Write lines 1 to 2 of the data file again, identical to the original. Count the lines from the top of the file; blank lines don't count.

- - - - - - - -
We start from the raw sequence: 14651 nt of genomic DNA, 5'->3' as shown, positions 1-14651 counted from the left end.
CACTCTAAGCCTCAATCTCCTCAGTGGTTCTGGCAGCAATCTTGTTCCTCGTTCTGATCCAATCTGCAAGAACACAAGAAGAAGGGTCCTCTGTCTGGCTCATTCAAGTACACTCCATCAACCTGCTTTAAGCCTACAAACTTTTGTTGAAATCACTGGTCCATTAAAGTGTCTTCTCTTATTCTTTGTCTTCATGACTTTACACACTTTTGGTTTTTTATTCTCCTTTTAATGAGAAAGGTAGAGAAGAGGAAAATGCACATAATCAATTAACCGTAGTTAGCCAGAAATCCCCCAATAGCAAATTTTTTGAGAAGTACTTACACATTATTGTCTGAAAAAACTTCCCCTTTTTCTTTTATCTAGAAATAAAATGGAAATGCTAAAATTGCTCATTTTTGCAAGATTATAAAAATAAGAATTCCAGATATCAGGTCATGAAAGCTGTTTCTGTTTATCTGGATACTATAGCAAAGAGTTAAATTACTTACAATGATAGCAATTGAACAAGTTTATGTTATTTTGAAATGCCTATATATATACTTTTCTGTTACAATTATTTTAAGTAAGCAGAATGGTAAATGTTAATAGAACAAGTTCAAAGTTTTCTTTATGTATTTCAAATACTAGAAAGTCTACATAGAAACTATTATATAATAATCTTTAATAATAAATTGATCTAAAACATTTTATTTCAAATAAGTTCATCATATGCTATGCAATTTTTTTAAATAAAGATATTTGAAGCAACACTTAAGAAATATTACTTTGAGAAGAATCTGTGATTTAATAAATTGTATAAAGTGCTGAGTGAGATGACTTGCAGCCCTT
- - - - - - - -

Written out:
We start from the raw sequence: 14651 nt of genomic DNA, 5'->3' as shown, positions 1-14651 counted from the left end.
CACTCTAAGCCTCAATCTCCTCAGTGGTTCTGGCAGCAATCTTGTTCCTCGTTCTGATCCAATCTGCAAGAACACAAGAAGAAGGGTCCTCTGTCTGGCTCATTCAAGTACACTCCATCAACCTGCTTTAAGCCTACAAACTTTTGTTGAAATCACTGGTCCATTAAAGTGTCTTCTCTTATTCTTTGTCTTCATGACTTTACACACTTTTGGTTTTTTATTCTCCTTTTAATGAGAAAGGTAGAGAAGAGGAAAATGCACATAATCAATTAACCGTAGTTAGCCAGAAATCCCCCAATAGCAAATTTTTTGAGAAGTACTTACACATTATTGTCTGAAAAAACTTCCCCTTTTTCTTTTATCTAGAAATAAAATGGAAATGCTAAAATTGCTCATTTTTGCAAGATTATAAAAATAAGAATTCCAGATATCAGGTCATGAAAGCTGTTTCTGTTTATCTGGATACTATAGCAAAGAGTTAAATTACTTACAATGATAGCAATTGAACAAGTTTATGTTATTTTGAAATGCCTATATATATACTTTTCTGTTACAATTATTTTAAGTAAGCAGAATGGTAAATGTTAATAGAACAAGTTCAAAGTTTTCTTTATGTATTTCAAATACTAGAAAGTCTACATAGAAACTATTATATAATAATCTTTAATAATAAATTGATCTAAAACATTTTATTTCAAATAAGTTCATCATATGCTATGCAATTTTTTTAAATAAAGATATTTGAAGCAACACTTAAGAAATATTACTTTGAGAAGAATCTGTGATTTAATAAATTGTATAAAGTGCTGAGTGAGATGACTTGCAGCCCTT